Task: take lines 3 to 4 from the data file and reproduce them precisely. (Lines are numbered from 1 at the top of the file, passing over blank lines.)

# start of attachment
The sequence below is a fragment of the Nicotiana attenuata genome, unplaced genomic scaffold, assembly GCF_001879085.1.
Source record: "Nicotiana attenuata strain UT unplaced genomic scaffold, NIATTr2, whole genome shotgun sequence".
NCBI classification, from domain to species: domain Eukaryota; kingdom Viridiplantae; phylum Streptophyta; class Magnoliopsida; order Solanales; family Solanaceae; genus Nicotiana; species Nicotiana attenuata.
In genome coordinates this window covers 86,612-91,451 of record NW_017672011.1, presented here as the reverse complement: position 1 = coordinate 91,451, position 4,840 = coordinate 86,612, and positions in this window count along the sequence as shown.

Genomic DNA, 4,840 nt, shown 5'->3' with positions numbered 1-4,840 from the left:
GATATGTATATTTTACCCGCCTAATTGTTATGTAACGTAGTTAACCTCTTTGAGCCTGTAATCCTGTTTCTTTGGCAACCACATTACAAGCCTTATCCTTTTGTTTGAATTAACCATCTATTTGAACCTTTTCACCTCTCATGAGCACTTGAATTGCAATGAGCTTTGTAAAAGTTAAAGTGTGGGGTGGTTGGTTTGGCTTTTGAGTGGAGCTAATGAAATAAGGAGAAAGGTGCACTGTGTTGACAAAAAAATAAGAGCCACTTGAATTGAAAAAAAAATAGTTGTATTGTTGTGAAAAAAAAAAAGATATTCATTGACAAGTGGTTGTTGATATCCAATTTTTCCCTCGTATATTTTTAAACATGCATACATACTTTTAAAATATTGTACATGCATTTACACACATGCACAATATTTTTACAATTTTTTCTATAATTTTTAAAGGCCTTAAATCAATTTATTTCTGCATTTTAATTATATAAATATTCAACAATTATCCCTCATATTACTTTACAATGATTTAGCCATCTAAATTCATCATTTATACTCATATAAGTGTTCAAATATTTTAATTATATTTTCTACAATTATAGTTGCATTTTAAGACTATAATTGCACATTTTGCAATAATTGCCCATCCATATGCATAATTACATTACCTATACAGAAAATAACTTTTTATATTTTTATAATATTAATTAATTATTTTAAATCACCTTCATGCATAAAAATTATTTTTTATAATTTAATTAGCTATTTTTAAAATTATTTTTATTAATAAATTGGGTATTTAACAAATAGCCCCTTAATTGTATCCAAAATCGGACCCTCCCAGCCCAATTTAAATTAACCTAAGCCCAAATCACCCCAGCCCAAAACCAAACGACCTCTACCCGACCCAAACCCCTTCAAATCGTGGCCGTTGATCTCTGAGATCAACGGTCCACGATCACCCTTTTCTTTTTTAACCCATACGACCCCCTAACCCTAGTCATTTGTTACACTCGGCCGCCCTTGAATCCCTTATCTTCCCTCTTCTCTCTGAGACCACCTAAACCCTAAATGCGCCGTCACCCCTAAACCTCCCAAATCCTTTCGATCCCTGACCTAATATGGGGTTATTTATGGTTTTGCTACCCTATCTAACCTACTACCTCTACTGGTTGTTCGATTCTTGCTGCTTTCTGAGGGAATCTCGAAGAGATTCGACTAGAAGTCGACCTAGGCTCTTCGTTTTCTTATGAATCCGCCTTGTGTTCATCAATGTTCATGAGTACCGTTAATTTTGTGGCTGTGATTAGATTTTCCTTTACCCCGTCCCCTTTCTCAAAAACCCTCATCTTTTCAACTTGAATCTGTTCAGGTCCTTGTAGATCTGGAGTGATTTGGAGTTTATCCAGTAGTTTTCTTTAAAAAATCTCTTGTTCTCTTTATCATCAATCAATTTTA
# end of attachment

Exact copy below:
NCBI classification, from domain to species: domain Eukaryota; kingdom Viridiplantae; phylum Streptophyta; class Magnoliopsida; order Solanales; family Solanaceae; genus Nicotiana; species Nicotiana attenuata.
In genome coordinates this window covers 86,612-91,451 of record NW_017672011.1, presented here as the reverse complement: position 1 = coordinate 91,451, position 4,840 = coordinate 86,612, and positions in this window count along the sequence as shown.